Manchester’s ‘park in the sky’ set to open 30 July

A Grade II-listed viaduct that has been transformed into an urban sky park will open to the public Saturday, 30 July.

Castlefield Viaduct had remained untouched since 1969 until restoration began seven months ago.

The site now hosts an events space and a number of sensory gardens developed with the help of community organisations including City of Trees, 42nd Street and Museum of Science and Industry.

Sensory gardens have been developed by a number of Manchester community organisations. Credit: Paul Sherlock

The site is managed by the National Trust and will be open to visitors 9-5pm. There are also plans to host three evening events per week.

Initially open as a twelve month pilot, National Trust are hoping to secure future funding, ideas and support to develop the park and keep its doors open.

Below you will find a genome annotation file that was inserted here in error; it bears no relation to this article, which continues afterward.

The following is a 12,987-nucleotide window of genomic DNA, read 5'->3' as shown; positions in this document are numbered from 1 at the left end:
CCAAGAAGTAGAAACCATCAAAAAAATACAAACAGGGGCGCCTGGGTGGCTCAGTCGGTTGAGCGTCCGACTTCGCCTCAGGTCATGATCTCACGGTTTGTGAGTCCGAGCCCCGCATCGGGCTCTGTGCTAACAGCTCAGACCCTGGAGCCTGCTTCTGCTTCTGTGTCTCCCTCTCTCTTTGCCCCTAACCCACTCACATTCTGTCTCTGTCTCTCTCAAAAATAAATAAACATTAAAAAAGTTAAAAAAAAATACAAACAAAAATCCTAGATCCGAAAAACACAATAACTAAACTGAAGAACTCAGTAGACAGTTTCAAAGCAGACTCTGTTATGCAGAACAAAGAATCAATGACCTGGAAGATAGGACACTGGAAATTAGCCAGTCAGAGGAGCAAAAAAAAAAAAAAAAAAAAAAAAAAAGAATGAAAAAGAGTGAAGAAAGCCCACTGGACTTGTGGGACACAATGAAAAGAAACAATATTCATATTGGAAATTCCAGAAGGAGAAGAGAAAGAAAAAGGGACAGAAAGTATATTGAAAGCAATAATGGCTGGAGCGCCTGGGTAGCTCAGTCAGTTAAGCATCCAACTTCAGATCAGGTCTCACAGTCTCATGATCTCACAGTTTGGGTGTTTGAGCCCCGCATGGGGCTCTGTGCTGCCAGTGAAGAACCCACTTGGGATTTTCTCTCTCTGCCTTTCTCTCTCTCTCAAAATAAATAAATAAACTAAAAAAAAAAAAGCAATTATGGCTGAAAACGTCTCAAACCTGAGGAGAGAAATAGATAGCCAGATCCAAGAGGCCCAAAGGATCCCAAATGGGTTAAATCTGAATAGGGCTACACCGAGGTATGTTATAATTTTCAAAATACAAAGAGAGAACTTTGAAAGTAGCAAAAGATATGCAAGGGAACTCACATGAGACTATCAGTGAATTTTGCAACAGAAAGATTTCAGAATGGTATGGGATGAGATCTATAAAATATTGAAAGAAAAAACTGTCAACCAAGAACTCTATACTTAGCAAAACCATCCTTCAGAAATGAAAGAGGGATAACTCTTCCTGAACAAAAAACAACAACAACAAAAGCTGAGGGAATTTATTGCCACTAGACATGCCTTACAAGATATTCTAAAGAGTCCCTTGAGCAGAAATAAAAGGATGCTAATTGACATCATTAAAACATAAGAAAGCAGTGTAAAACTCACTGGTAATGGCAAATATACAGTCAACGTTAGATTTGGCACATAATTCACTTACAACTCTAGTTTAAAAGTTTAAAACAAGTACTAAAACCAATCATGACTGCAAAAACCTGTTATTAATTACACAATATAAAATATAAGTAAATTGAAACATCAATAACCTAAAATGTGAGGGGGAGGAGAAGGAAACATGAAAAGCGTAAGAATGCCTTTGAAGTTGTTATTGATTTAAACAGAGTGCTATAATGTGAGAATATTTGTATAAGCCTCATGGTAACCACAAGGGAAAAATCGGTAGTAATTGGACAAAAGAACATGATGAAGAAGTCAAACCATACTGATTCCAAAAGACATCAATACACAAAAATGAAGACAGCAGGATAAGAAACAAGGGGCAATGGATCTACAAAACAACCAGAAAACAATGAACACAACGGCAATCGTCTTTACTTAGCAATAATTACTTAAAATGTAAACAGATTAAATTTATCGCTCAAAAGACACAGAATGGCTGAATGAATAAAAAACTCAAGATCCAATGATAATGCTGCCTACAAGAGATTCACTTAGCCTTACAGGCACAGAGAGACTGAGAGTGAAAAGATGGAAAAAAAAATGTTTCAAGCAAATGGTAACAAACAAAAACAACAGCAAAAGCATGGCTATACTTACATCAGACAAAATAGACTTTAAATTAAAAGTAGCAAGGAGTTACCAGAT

Director General of National Trust, Hilary McGrady, said: “This project has gone from a disused, derelict viaduct into something that I think is beautiful and I can see people really enjoying.

“We are here for the nation – and most of the nation live in urban spaces. We are passionate about providing access to nature, to beauty and to history close to where people live.

“Castlefield Viaduct does that all in one go: there is amazing industrial heritage, we’ve got beautiful nature and planting here and a great historical story.

“It is a space for people of Manchester and beyond to enjoy this space and its beauty.”

Dympna Gould, experience and visitor programming manager of National Trust, said: “I am a Mancunian and love that the latest National Trust attraction is here in Manchester.

“It feels like such a special place and you’re surrounded by 2000 years of Manchester history.

“We really want people to come and see this – there are 52,000 people within 20 minutes walk of this site and I want all of you to come”

Reporter Dorretta enjoys sculpted seats in the sky park. Credit: Paul Sherlock

Booking is now open here.

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